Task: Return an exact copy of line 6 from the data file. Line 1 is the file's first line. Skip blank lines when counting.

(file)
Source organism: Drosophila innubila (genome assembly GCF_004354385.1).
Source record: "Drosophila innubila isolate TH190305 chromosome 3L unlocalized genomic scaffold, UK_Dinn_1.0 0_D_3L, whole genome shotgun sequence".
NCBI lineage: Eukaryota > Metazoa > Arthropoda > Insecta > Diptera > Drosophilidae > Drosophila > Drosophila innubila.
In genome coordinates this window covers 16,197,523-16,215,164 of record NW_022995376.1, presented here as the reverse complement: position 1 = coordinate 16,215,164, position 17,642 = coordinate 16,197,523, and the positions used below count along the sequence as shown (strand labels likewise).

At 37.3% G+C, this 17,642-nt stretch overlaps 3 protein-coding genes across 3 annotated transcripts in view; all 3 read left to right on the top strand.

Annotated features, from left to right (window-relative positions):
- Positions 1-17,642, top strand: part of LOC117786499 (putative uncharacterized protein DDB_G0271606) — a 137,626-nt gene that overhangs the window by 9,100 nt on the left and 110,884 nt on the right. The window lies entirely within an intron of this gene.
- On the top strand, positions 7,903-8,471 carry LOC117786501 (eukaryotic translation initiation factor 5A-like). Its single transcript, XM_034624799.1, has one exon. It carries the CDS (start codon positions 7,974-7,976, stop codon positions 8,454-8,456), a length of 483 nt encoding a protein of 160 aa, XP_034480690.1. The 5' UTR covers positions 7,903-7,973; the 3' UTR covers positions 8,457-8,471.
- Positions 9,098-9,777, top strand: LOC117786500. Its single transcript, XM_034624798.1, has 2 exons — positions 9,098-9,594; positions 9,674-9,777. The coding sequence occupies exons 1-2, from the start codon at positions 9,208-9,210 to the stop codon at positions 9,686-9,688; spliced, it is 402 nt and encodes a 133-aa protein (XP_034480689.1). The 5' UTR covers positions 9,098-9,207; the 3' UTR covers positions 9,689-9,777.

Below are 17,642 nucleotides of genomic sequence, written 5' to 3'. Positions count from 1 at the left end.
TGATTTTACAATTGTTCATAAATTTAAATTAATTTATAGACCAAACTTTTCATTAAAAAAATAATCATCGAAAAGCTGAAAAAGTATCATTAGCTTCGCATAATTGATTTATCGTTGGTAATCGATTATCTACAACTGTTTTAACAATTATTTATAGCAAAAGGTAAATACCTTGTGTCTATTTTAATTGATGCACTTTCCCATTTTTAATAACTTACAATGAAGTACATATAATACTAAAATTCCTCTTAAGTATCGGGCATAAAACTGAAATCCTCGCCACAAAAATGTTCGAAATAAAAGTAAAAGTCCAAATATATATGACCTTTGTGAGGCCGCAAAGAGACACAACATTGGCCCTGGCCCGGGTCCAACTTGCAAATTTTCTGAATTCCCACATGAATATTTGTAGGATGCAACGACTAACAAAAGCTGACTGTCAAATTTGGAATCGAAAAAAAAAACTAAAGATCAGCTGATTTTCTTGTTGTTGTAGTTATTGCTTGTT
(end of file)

Annotated features, from left to right (window-relative positions):